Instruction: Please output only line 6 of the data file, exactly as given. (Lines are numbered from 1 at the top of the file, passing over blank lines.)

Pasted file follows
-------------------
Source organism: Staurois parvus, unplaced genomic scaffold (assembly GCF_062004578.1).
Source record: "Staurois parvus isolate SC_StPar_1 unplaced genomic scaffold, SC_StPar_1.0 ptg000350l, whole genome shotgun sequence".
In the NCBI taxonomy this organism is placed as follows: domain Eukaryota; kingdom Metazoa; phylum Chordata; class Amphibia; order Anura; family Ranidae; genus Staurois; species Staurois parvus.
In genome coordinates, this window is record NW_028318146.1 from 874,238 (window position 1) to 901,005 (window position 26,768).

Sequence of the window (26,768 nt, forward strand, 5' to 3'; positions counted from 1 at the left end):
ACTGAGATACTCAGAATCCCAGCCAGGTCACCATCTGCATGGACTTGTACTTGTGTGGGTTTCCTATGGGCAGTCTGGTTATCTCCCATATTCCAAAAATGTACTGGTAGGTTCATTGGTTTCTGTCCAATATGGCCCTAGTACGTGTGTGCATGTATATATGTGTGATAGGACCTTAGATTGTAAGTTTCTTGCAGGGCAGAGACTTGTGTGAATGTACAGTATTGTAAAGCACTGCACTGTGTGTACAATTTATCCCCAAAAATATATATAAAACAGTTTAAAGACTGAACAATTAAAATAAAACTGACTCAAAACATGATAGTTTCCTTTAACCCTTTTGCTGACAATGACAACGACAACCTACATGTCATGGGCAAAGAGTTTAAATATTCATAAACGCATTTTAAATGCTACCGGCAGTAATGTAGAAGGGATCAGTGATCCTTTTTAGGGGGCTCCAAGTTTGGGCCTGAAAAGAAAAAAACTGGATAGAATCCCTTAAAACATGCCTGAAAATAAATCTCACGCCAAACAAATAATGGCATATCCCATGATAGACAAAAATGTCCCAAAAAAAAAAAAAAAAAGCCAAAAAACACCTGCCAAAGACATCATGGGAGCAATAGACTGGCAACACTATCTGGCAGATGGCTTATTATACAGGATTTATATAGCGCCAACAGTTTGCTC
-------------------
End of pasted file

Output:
ACTGAGATACTCAGAATCCCAGCCAGGTCACCATCTGCATGGACTTGTACTTGTGTGGGTTTCCTATGGGCAGTCTGGTTATCTCCCATATTCCAAAAATGTACTGGTAGGTTCATTGGTTTCTGTCCAATATGGCCCTAGTACGTGTGTGCATGTATATATGTGTGATAGGACCTTAGATTGTAAGTTTCTTGCAGGGCAGAGACTTGTGTGAATGTACAGTATTGTAAAGCACTGCACTGTGTGTACAATTTATCCCCAAAAATATATATAAAACAGTTTAAAGACTGAACAATTAAAATAAAACTGACTCAAAACATGATAGTTTCCTTTAACCCTTTTGCTGACAATGACAACGACAACCTACATGTCATGGGCAAAGAGTTTAAATATTCATAAACGCATTTTAAATGCTACCGGCAGTAATGTAGAAGGGATCAGTGATCCTTTTTAGGGGGCTCCAAGTTTGGGCCTGAAAAGAAAAAAACTGGATAGAATCCCTTAAAACATGCCTGAAAATAAATCTCACGCCAAACAAATAATGGCATATCCCATGATAGACAAAAATGTCCCAAAAAAAAAAAAAAAAAGCCAAAAAACACCTGCCAAAGACATCATGGGAGCAATAGACTGGCAACACTATCTGGCAGATGGCTTATTATACAGGATTTATATAGCGCCAACAGTTTGCTC